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Why your next New York City Uber could be a yellow taxi

March 24, 2022
4 min read
NYC bill could put Uber and yellow Cabs on single app platform
Why your next New York City Uber could be a yellow taxi
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It's a move that may soon make it easier (and cheaper) for New York City passengers looking to catch a ride amid a driver shortage and rising gas prices.

Riders will have access to yellow cabs on the Uber app starting later this year, the tech company confirmed to TPG. The change could also mean that the skyrocketing costs for the ride-hailing service might start to come down.

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A taxi drives through Times Square on Nov. 16, 2020, in New York. (Photo by Eduardo MunozAlvarez/VIEWpress)

It's welcome news for carless New York City residents, who will have access to thousands of yellow taxi drivers via the Uber app. This will provide more driver options for riders while potentially lessening frustration due to surging fares and long wait times due to low availability.

“Uber has a long history of partnering with the taxi industry to provide drivers with more ways to earn and riders with another transportation option," said Andrew Macdonald, senior vice president of mobility and business operations at Uber. "Our partnerships with taxis look different around the world, and we’re excited to team up with taxi software companies CMT and Curb, which will benefit taxi drivers and all New Yorkers.”

Thursday's announcement is the result of a partnership between Uber, Creative Mobile Technologies and Curb Mobility, the latter of which are taxi tech software providers for the city's taxis. Working together, the three companies expect to begin rolling out services later this spring, with a full launch this summer, before eventually comprising 100% of New York City cabs on the Uber platform, according to Uber.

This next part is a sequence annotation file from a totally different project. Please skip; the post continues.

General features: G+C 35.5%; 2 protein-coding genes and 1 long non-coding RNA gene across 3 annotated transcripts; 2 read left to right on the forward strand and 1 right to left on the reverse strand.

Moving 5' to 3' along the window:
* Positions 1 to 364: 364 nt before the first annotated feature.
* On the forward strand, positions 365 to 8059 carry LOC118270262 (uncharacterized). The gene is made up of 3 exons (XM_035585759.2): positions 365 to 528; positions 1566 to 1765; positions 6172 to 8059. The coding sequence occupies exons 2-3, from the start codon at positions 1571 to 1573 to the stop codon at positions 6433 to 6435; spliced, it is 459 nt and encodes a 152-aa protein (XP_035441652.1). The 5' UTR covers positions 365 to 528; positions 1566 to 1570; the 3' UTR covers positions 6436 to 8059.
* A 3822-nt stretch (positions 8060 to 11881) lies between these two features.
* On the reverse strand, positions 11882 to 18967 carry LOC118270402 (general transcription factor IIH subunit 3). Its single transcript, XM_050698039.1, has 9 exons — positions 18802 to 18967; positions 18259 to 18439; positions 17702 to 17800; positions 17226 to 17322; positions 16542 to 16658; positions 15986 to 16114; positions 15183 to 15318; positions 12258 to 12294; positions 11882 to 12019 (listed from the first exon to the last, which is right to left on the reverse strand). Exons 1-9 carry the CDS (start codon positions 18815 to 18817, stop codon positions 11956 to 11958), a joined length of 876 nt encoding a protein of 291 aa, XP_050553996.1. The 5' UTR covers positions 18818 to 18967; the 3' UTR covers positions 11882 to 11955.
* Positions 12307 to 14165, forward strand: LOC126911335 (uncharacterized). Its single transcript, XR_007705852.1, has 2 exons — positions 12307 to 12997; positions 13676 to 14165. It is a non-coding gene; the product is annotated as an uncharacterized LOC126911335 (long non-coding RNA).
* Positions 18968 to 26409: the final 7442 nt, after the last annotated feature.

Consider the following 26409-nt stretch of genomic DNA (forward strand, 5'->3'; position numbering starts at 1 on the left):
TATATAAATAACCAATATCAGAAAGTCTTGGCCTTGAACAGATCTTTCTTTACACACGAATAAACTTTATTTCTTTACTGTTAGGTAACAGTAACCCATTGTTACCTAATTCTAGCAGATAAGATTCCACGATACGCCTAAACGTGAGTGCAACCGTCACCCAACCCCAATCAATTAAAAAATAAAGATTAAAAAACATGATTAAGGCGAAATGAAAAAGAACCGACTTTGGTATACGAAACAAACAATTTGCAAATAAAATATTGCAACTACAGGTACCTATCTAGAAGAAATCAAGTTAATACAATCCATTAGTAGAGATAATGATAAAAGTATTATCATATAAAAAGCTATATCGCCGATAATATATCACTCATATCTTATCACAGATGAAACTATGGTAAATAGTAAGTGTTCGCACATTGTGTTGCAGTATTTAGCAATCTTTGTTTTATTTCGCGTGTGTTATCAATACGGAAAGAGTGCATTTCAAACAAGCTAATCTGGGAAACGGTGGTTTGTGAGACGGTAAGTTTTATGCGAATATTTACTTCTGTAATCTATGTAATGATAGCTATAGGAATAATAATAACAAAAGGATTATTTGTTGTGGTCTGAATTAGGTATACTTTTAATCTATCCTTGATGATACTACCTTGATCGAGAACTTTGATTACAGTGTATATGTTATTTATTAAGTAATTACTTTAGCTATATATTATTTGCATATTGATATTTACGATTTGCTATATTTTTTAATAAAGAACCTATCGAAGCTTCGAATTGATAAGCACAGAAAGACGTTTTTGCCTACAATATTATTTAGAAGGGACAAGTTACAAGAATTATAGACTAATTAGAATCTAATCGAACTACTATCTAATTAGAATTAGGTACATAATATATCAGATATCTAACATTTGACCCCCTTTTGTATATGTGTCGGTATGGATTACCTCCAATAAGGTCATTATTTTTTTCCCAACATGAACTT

Uber hopes this will be a win-win for both riders and drivers, who have collectively suffered from higher fuel prices.

New York City's Taxi & Limousine Commission recently implemented a for-hire vehicle minimum wage including a 5.3% cost-of-living increase for Uber and Lyft drivers. That does not apply to taxis, but the TLC has hinted they may also get that raise. A fuel surcharge implemented by Uber in response to rising gas prices doesn't include New York City because of the new minimum wage law.

The tech giant says the partnership will yield more trips and revenue for its drivers due to expanded access to Uber's customer base, adding to the existing driver fleet of approximately 90,000 New York City-based Uber drivers.

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Related: You can finally see what your Uber drivers really think of you

"This is a real win for drivers – no longer do they have to worry about finding a fare during off-peak times or getting a street hail back to Manhattan when in the outer boroughs," Guy Peterson, director of business development for Uber, said in a press statement on March 24. "And this is a real win for riders who will now have access to thousands of yellow taxis in the Uber app."

Although this alliance is the first of its kind domestically, Uber has partnered with taxi software and fleet operators globally for many years, including in Spain, Hong Kong and Turkey, as riders continue to use Uber to request trips with taxis in dozens of intentional cities.

Currently, Uber has more drivers in the U.S. than at any point during the COVID-19 pandemic, and the company has not reported a loss of drivers in the U.S. and Canada, despite high fuel prices.

"New York City is back!," Ron Sherman, chairman of Creative Mobile Technologies, said in a press release. "As businesses bring their employees back, as tourists flock to New York City again and as New Yorkers start going out and replenishing our local economy after a devastating pandemic, yellow taxis and Uber are bringing the best our industries have to offer to help this city get back on its feet."

Read more: You can now make dinner reservations, buy concert tickets and more with Uber Explore

Featured image by Corbis via Getty Images
Editorial disclaimer: Opinions expressed here are the author’s alone, not those of any bank, credit card issuer, airline or hotel chain, and have not been reviewed, approved or otherwise endorsed by any of these entities.